The horror genre is, arguably, one of the most predictable movie genres around. Stuffed to the brim with tropes, stereotypes and predictability, it can feel like you’re watching the same film over and over again. However, Japanese filmmaker Shin’ichirô Ueda had a different idea for his zombie flick, One Cut of the Dead. However, does it break new ground, or is it a resurrection of a movie that has already been made?
One Cut of the Dead is a story in three acts. It begins with a group of people who are filming a low-budget zombie horror movie in a disused water filtration plant, but then are attacked by real zombies. Carnage ensues for about half an hour, before the movie takes a completely surprising turn. Without giving too much away, it’ll have you crying, but not in a scared way. Continue reading
The Handmaiden review: by Rob Stoakes
UK certification: TBC
Park Chan-wook is possibly a lunatic. You might not be familiar with his name, but you’ve definitely heard of Old Boy. If you haven’t seen Old Boy, by the way, I will hunt you down and eat your soul. But yeah, the man has a brand of insanity that is hard to place. His stories are all skeevy, with a violent and sexual edge that makes most of his films difficult to watch, but he then breaks it up with goofy slapstick. It’s like if Charles Manson made the Looney Tunes.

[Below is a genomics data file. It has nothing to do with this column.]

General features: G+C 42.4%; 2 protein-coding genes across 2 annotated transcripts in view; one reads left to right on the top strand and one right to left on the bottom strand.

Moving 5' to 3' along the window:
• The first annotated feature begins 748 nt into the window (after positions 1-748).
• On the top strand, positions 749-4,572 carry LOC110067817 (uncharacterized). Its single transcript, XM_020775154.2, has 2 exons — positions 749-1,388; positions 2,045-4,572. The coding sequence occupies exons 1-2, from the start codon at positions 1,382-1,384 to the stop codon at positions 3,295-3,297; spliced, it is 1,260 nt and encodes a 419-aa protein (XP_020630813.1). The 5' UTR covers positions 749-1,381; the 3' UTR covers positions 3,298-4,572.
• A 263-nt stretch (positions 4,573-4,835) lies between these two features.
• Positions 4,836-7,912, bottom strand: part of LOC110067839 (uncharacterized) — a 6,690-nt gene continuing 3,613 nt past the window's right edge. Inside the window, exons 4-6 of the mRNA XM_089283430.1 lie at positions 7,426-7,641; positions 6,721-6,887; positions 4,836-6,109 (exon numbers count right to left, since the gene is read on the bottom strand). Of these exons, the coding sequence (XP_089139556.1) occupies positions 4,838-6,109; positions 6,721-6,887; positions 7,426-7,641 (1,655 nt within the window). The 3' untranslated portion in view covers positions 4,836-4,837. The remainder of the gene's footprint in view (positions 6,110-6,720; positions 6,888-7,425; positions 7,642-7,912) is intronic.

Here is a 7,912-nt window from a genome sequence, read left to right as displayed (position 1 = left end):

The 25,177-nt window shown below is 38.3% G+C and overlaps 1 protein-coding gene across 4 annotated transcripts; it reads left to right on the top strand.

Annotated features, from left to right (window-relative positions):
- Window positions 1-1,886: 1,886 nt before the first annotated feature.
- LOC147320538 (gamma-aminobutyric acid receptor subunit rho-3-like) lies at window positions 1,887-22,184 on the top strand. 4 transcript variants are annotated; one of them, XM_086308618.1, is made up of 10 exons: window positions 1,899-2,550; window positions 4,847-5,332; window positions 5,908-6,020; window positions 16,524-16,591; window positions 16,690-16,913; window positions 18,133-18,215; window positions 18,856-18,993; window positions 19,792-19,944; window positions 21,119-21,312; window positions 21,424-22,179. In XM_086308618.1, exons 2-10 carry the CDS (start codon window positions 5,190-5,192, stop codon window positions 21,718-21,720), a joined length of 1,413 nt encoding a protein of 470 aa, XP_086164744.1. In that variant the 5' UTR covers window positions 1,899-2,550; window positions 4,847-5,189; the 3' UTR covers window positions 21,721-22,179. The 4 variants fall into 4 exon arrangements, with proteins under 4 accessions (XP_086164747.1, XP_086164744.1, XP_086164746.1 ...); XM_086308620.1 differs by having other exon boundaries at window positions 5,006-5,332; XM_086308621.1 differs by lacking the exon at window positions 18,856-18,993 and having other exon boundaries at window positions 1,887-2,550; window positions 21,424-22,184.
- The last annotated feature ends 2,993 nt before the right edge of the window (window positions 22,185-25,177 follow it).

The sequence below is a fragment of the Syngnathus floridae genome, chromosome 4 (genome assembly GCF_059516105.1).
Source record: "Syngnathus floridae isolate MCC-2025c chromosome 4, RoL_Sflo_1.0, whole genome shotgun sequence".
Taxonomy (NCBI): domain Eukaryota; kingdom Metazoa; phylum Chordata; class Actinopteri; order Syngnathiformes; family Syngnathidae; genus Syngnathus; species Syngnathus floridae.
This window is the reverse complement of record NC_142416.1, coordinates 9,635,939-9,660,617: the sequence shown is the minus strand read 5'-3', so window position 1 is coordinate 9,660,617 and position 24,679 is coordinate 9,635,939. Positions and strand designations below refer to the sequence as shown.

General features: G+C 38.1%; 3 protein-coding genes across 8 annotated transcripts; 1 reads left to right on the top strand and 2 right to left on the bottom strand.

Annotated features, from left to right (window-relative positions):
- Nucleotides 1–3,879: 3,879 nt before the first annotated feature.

Take his most recent film, The Handmaiden. Wikipedia describes it as “an erotic psychological thriller”, but some of these scenes wouldn’t go amiss in a Minions picture. There are several pratfalls, an artist looking to his student to find an embarrassing stick figure on her canvas, and the main character stopping someone from hanging themselves and then dropping them while distracted. If the Curb Your Enthusiasm theme was in this, this would be the best comedy of the year. Continue reading